Antenna manufacturers talk of gain. Unless they incorporate active circuitry, antennas don’t have gain in the way a mic preamp does. Antenna gain refers more to an antenna’s directivity. That is enhanced in a particular direction; the greater the gain of the antenna in that direction.

Gain describes the ability of the antenna to receive signals preferentially from certain directions. Gain does not create additional power beyond that delivered by the feed line — it only focuses that energy. I like to think of directional antennas as cardioid antennas. That is, they pick up from the front, but not so much from the sides or the back.

Whereas an omnidirectional antenna will pick up equally from all directions which in most cases means the signal to noise will be lower because noise is being received from all directions.

An ideal use case is LED screens which emit electromagnetic radiation. By using directional antennas, you can null out a lot of the energy from the screens, which means you have increased the signal to noise. You could not do this with an omnidirectional antenna.

Do you need to use active gain? Maybe, maybe not.

We are interested in a strong signal, relative to the noise floor. Radio receivers are quite sensitive so as long as there is a signal significantly higher than the noise floor, you are OK. Therefore if you put an RF amplifier in the circuit, you are raising all the signals received, as well as the noise floor by the exact same amount.

You run the risk of overloading the front end of your receivers. Therefore the primary reason to have active gain is to account for loss in the signal path, especially the cabling between the receive antennas and the receivers. I’ve been advocating to get the antennas up high and to aim them so there is always line of sight to the transmitter, not being blocked by humans so you have to use coaxial cables.

All coax cables used in RF environments have loss, so you need to work our whether the losses are acceptable.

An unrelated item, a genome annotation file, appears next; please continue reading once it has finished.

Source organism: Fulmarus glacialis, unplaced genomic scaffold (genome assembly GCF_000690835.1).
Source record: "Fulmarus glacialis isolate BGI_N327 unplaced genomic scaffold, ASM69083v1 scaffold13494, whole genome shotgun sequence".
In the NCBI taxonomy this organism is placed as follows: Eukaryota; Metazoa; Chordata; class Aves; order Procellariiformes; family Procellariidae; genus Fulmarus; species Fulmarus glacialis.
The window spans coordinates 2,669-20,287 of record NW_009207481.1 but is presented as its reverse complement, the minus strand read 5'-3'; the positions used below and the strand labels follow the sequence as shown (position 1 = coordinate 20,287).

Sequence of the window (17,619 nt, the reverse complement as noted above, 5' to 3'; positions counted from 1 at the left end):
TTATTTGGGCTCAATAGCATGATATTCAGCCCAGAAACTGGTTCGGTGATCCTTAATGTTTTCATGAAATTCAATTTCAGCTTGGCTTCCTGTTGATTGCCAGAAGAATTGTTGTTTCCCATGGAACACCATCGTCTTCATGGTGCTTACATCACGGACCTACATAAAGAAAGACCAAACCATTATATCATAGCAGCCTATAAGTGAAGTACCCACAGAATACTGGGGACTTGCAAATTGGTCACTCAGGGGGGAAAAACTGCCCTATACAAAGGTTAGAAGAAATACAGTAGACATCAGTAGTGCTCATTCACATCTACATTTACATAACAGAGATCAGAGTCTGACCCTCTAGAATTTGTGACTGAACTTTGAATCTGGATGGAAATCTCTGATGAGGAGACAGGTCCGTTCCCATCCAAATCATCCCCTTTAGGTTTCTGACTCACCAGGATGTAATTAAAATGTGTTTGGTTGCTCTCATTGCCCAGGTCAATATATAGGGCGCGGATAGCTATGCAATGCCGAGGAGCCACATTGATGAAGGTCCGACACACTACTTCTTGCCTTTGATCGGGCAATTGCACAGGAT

The higher the frequency, the greater the loss per metre. At 600 Mhz, standard RG58 cable will lose about 5 dB per 10 metres which is quite a lot. You definitely want active RF amplifiers at the head of that circuit. However, by using high quality, low loss LMR400 coax that loss is reduced to about 1dB per metre.

You can usually buy LMR 400 by the metre from two-way radio communications suppliers. Importantly, you never want to remotely locate the monopole 1/4 wave antenna’s that are designed to be attached directly to receivers. They rely on a ground plane which is provided by the case of the receiver itself.

Log periodic antennas, or paddles are usually the best solution for remote antennas and for difficult applications. RF Venue have some superb special application antennas. You can make some high performance paddles yourself by buying the Kent Electronics printed circuit board antennas.

These are circuit boards that you simply fit mounting hardware and connectors to, paint them black and you have some very respectable and dirt cheap paddles.

Kent Electronics Log Periodic Antenna

A major emerging culprit for reduced range of wireless microphones is LED lamps in house lighting. As incandescent lamps are replaced with LEDs, they incrementally contribute RF noise thereby raising the venue’s RF noise floor.

Lastly, I generally feel that there needs to be a compelling reason to use wireless. Devices connected by cables will always be more reliable, so if it doesn’t need to be on wireless, don’t.

Useful Links:

RF Venue
High quality antennas and accessories for wireless used in production

Kent Electronics
Low cost printed circuit board log periodic antenna circuit boards

CX Magazine – May 2019 Entertainment technology news and issues for Australia and New Zealand – in print and free online